Zakir Husain (governor)
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|Born||2 November 1897|
Chittagong, Bengal Presidency, British India
(now in Chittagong Division, Bangladesh)
|Died||24 May 1971 (aged 73)|
Chittagong, Chittagong Division, then Pakistan.
|Department||British Indian Police, Police Service of Pakistan|
|Rank||Sworn in as an officer - 1922|
Inspector-General - 1947
|9th Interior Minister of Pakistan|
14 June 1960 – 8 June 1962
|Preceded by||Khalid Masud Sheikh|
|Succeeded by||Khan Habibullah Khan|
|Political party||Muslim League|
|Children||3 sons and 3 daughters|
|Alma mater||Aligarh Muslim University|
Zakir Husain (Urdu: ذاکِر حسین) IP, JP, PSP, IGP, (2 November 1897 – 24 May 1971) was a politician who served as the Governor of East Pakistan and Interior Minister of Pakistan, both in the General Ayub Khan military regime.
Zakir Husain was born on 2 November 1897 in Ghatchek, Rangunia, Chittagong. After his primary schooling in Rangunia, Chittagong, he was a student of Collegiate School, Chittagong. He graduated from Aligarh Muslim University.
He was the first Indian Muslim to qualify for the Imperial Police Service of India in 1920. During his career in the police service, he served at various places in the erstwhile East Bengal. After the Second World War, at the time of partition of India in 1947, he was the Deputy Inspector General of Police of Presidency Range, Calcutta and ex-officio Shipping Master, Calcutta Port. He like many other Muslims opted for Pakistan, and was appointed the first Inspector General of Police of East Pakistan in August 1947. In 1952 he became the chairman of Federal Public Service Commission.
During the language movement in 1952 he was the Inspector General of Police, East Pakistan. After his retirement from Police Service in 1952, he was appointed the Chairman, Federal Public Service Commission of Pakistan for five years. It was during his chairmanship that the proportional representation in the different services (CSP, PSP, PFS etc.) of the provinces of Pakistan was adopted. In 1958 he became the Governor of East Pakistan, and in 1961 appointed the central minister for Home & Kashmir Affairs of Pakistan. He returned to Chittagong in 1964, and retired from active politics.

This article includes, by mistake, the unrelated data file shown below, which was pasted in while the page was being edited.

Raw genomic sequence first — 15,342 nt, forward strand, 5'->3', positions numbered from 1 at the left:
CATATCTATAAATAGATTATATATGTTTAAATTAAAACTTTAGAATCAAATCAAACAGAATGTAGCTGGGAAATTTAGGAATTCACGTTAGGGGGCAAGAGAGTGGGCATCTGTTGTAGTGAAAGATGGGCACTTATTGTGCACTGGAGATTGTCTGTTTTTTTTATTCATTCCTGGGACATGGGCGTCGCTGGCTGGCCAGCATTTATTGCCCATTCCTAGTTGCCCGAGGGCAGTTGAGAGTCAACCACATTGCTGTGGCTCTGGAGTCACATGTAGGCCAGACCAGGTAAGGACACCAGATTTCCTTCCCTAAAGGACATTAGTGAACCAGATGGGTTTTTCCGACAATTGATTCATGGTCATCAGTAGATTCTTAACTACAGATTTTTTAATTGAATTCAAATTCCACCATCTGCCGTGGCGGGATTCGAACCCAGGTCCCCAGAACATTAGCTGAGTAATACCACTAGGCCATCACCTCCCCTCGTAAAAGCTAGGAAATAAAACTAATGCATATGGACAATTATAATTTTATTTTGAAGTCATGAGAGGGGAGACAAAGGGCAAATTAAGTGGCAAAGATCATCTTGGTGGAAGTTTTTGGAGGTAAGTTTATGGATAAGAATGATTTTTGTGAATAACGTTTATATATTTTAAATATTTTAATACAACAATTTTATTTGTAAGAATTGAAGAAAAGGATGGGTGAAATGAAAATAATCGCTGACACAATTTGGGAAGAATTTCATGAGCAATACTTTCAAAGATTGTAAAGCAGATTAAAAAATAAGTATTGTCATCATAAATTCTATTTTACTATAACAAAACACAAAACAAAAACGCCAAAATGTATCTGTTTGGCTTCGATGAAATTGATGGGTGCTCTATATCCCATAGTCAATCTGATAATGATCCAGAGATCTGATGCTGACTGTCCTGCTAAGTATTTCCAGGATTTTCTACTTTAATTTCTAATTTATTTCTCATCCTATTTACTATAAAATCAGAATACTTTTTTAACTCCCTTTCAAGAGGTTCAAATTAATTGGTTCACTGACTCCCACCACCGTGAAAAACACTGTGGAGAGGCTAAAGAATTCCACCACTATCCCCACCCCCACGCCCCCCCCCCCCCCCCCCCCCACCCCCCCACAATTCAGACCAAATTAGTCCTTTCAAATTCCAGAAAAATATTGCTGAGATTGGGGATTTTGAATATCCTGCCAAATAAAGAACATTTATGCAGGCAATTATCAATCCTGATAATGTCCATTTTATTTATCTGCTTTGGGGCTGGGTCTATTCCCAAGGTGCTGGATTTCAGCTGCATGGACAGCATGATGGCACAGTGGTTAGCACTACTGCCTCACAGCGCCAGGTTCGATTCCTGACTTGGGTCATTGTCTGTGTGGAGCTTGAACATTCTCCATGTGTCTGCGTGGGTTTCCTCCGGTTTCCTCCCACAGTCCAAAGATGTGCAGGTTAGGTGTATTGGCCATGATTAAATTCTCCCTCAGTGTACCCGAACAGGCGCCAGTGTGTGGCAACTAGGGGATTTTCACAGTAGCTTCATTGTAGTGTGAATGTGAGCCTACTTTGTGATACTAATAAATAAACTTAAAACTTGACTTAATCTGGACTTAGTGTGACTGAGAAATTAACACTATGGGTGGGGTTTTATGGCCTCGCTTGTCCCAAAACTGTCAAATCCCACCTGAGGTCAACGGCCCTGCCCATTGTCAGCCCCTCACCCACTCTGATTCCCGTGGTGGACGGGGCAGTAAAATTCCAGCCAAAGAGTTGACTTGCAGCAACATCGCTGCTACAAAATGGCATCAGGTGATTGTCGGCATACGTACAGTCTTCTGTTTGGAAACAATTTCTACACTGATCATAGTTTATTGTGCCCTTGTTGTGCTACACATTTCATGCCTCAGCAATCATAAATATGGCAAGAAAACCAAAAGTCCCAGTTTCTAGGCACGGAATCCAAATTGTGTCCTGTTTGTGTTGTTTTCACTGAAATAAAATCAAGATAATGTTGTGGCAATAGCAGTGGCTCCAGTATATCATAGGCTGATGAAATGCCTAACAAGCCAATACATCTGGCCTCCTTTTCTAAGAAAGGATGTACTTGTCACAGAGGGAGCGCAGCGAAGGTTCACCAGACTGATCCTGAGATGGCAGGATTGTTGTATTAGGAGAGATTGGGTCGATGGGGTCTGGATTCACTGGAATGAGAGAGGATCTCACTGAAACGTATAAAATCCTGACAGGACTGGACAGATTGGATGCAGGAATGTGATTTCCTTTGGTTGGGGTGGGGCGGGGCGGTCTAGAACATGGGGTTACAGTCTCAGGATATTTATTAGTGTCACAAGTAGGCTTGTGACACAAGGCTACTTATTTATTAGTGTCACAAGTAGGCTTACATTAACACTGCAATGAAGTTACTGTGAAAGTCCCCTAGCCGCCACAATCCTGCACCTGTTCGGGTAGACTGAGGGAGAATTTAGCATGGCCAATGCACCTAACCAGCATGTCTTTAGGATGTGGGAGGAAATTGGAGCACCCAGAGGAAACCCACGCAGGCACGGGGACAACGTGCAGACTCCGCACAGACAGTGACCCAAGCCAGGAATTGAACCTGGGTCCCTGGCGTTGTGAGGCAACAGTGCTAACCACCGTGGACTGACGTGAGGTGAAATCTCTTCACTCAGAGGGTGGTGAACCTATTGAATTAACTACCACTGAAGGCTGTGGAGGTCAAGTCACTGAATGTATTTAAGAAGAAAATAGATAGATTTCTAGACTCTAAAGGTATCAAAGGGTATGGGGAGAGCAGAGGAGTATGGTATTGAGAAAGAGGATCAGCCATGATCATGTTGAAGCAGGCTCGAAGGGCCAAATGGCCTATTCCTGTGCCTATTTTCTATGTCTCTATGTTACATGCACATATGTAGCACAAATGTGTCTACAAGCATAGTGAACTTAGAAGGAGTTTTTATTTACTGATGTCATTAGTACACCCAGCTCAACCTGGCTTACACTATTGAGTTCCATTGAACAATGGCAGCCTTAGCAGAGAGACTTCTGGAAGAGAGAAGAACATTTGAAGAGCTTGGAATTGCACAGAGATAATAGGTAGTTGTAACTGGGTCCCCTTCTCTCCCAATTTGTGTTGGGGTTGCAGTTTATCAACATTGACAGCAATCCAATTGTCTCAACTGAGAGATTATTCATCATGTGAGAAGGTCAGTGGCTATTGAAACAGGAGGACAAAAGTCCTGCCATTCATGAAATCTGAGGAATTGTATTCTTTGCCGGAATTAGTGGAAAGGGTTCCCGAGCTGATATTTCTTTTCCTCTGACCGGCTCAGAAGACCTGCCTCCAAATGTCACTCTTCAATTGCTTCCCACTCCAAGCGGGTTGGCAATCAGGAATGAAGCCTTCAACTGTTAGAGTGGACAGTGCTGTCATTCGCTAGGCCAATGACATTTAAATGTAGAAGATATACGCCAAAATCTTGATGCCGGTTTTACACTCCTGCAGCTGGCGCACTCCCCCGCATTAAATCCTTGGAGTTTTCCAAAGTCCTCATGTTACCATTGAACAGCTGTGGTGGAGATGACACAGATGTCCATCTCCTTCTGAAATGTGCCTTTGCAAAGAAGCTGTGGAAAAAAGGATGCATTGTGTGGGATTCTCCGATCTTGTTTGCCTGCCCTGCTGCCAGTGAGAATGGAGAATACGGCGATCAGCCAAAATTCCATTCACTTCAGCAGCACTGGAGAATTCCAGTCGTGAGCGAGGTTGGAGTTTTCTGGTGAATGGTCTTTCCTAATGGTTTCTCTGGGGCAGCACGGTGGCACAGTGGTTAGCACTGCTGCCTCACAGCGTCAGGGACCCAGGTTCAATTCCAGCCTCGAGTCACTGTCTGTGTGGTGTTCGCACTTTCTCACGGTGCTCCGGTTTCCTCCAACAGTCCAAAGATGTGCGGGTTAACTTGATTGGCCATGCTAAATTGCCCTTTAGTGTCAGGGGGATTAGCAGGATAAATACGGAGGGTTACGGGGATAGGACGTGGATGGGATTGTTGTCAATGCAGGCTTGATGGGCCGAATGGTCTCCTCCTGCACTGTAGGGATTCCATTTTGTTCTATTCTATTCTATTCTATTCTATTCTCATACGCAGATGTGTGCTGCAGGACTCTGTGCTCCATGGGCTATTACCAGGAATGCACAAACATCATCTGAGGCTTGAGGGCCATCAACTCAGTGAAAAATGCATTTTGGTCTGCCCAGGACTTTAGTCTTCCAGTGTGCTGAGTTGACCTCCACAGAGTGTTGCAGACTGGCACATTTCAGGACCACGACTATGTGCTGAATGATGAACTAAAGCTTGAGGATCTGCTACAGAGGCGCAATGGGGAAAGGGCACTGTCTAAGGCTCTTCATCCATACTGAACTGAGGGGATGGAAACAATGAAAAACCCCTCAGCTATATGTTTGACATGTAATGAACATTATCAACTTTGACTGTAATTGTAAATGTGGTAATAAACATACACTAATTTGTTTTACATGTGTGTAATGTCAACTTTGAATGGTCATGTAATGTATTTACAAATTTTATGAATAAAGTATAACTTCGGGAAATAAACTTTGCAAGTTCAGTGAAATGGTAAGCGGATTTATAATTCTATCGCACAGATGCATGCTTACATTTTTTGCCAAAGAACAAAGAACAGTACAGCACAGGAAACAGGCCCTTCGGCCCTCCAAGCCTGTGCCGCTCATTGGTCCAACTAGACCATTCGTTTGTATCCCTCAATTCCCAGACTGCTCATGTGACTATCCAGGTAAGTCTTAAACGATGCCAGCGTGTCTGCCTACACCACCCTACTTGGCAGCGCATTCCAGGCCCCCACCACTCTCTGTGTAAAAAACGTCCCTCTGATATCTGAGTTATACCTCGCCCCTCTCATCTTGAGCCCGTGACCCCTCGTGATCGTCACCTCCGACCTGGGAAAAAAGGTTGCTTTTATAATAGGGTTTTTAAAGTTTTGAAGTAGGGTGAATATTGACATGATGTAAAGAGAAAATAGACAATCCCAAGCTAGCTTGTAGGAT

He initiated many important institutions during his working life. His first was the establishment of Faujdarhat Cadet College, and Colonel Gibson, who retired as Director General of the East Pakistan Rifles, was appointed the first principal. Among others, he initiated the building of the 500-bed Chittagong Medical College Hospital, Chittagong University, Chittagong Women's College, Chittagong New Market, and the establishment of Rangunia College from a school. He also established Begum Iqbal Zakir Husain School, a Women's College in Rangunia now. Two major city roads have been named after him, Zakir Husain Road in Chittagong and in Dhaka.
Late Zakir Husain was married to Feroza, daughter of Khan Bahadur Aman Ali of Bakalia (Laldigi East). He had three sons, Zahid, Adil and Shahid Husain and three daughters, Zehra[fateha], Zeenat and Farida.
During the liberation struggle, on 9 April 1971 the Pakistan army attacked his home on a hilltop in Chittagong, killing most of his guards and servants. He and his eldest son Zahid Husain who was at that time with him, were lined up to be shot and were pushed down the hill when the commanding officer arrived and stopped them. The first floor of the house was destroyed by mortar attack, so he was taken in as the guest of Mr. M.M. Ispahani for a few days. He returned to his house after a while after some Bihari settlers who had in the meantime occupied it, were evicted. He died on 24 May 1971. Curfew was lifted for a few hours so that his funeral could take place at the Laldighi Maidan in Chittagong. He was buried next to his second wife's grave, adjacent to Graribullah Shah's Mazaar & Mosque in Chittagong.
- ^ "Hussain, Zakir - Banglapedia". en.banglapedia.org. Retrieved 16 November 2016.
- ^ "BANGABHABAN - The President House of Bangladesh". bangabhaban.gov.bd. Retrieved 12 April 2016.